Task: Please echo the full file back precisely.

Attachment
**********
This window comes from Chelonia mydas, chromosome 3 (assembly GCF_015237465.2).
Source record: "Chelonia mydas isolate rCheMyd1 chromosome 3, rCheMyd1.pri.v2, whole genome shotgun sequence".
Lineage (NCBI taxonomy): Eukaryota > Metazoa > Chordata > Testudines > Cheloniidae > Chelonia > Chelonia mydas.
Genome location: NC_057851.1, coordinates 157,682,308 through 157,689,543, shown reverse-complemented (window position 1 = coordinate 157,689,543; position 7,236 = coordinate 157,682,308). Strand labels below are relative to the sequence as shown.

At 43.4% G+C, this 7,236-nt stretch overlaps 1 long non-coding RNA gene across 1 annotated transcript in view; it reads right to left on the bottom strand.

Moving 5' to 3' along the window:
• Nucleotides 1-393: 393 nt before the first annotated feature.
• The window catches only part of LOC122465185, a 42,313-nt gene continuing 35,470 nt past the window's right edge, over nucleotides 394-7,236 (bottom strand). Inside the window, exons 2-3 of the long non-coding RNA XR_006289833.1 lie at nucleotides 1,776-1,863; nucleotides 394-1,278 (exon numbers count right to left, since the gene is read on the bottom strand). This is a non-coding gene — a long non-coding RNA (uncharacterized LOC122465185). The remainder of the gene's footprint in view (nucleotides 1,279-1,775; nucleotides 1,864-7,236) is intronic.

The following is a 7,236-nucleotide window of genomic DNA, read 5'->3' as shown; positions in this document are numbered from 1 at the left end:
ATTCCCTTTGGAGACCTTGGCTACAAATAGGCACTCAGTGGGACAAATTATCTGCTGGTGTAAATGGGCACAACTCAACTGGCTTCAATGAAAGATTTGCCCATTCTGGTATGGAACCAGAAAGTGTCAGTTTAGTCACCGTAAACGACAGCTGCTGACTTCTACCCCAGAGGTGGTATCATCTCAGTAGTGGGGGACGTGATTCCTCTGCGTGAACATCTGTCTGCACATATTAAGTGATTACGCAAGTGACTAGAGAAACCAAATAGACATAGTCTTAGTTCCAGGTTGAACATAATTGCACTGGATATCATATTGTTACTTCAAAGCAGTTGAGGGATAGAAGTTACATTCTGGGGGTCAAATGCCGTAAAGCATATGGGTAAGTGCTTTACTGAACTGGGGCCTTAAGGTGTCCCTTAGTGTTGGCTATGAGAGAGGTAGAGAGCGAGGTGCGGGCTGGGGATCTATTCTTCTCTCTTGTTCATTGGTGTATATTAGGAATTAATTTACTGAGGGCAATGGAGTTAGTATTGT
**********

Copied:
This window comes from Chelonia mydas, chromosome 3 (assembly GCF_015237465.2).
Source record: "Chelonia mydas isolate rCheMyd1 chromosome 3, rCheMyd1.pri.v2, whole genome shotgun sequence".
Lineage (NCBI taxonomy): Eukaryota > Metazoa > Chordata > Testudines > Cheloniidae > Chelonia > Chelonia mydas.
Genome location: NC_057851.1, coordinates 157,682,308 through 157,689,543, shown reverse-complemented (window position 1 = coordinate 157,689,543; position 7,236 = coordinate 157,682,308). Strand labels below are relative to the sequence as shown.

At 43.4% G+C, this 7,236-nt stretch overlaps 1 long non-coding RNA gene across 1 annotated transcript in view; it reads right to left on the bottom strand.

Moving 5' to 3' along the window:
• Nucleotides 1-393: 393 nt before the first annotated feature.
• The window catches only part of LOC122465185, a 42,313-nt gene continuing 35,470 nt past the window's right edge, over nucleotides 394-7,236 (bottom strand). Inside the window, exons 2-3 of the long non-coding RNA XR_006289833.1 lie at nucleotides 1,776-1,863; nucleotides 394-1,278 (exon numbers count right to left, since the gene is read on the bottom strand). This is a non-coding gene — a long non-coding RNA (uncharacterized LOC122465185). The remainder of the gene's footprint in view (nucleotides 1,279-1,775; nucleotides 1,864-7,236) is intronic.

The following is a 7,236-nucleotide window of genomic DNA, read 5'->3' as shown; positions in this document are numbered from 1 at the left end:
ATTCCCTTTGGAGACCTTGGCTACAAATAGGCACTCAGTGGGACAAATTATCTGCTGGTGTAAATGGGCACAACTCAACTGGCTTCAATGAAAGATTTGCCCATTCTGGTATGGAACCAGAAAGTGTCAGTTTAGTCACCGTAAACGACAGCTGCTGACTTCTACCCCAGAGGTGGTATCATCTCAGTAGTGGGGGACGTGATTCCTCTGCGTGAACATCTGTCTGCACATATTAAGTGATTACGCAAGTGACTAGAGAAACCAAATAGACATAGTCTTAGTTCCAGGTTGAACATAATTGCACTGGATATCATATTGTTACTTCAAAGCAGTTGAGGGATAGAAGTTACATTCTGGGGGTCAAATGCCGTAAAGCATATGGGTAAGTGCTTTACTGAACTGGGGCCTTAAGGTGTCCCTTAGTGTTGGCTATGAGAGAGGTAGAGAGCGAGGTGCGGGCTGGGGATCTATTCTTCTCTCTTGTTCATTGGTGTATATTAGGAATTAATTTACTGAGGGCAATGGAGTTAGTATTGT